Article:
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Amid government shutdown, air traffic controllers take their case to passengers

Now nearly a month into the government shutdown, there appears to be no end in sight.

INDIANAPOLIS (WTHR) — The government has been shut down for nearly a month, and there appears to be no end in sight.

It's now the longest in history, with President Trump blaming Democrats for not taking action on border security.

Democrats say they want a safe border but without a wall.

The shutdown affects more than 800,000 workers who aren't getting paid.

Air traffic controllers at Indianapolis International Airport start taking matters into their own hands starting on Tuesday. They obviously will continue to do their duty but will take their case to the public by passing out leaflets.

"We are real people. We are just like you. Somebody takes your paycheck, tells you not to come to work, it affects you, financially, emotionally, there are a lot of things in people's minds right now," said Marc Schneider of the National Air Traffic Controllers Association.

For air traffic controllers, even though the paychecks just recently stopped, this started some time ago.

"We are in our fourth week now and it's really starting to take a toll on us. Training has completely stopped. Our academy in Oklahoma City has shut down, which is more like a major university, so in order to get the students back, it will take considerable revenues to do that," he said.

Schneider says staffing is already at a 30-year low from the last time there was a government shutdown in 2013.

"I have my savings at home. I will be fine for two or three paycheck period, I guess, but I am at the end of my career. My children are grown. We have a lot of controllers, 80 percent here in Indianapolis have only been with the agency for eight years. They are buying their first homes, first cars, starting their families. They don't have resources saved up that a lot of people have," Schneider explained.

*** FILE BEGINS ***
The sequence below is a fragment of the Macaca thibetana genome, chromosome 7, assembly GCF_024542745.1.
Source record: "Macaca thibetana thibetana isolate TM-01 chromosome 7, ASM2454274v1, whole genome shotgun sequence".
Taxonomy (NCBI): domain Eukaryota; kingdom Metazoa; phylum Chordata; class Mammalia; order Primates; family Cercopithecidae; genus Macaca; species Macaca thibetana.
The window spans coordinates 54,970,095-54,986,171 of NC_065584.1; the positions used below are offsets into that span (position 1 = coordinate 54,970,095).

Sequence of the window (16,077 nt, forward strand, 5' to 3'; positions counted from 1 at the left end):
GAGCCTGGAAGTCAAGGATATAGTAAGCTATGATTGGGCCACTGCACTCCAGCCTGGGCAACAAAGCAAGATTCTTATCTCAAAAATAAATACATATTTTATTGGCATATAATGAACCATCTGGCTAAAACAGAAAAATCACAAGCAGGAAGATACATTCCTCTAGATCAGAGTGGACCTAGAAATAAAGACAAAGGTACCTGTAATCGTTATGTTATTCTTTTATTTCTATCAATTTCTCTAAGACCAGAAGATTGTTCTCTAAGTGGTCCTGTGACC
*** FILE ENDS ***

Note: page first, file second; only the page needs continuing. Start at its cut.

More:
"We did not ask for this. We don't have an opinion. We don't like being held accountable for Congress and the president's agenda. We prefer to go back to work, have our employees brought back to work, just to get the government turned back on," he said.

Tuesday, air traffic control members handed out brochures to travelers, spelling out the challenges to their security.

"I think everybody is behind us and that everybody understands that we're stuck in the middle of something that is bigger than all of us, so if people could just take the 5 minutes to call their senator or congressman and let them know to end the shutdown today that would be huge because that's really the only way this is going to end," Schneider said.

"My wife is an air traffic controller also so we've lost all of our income. We're probably good for a month and then hopefully my credit card companies will help us a little bit," he said.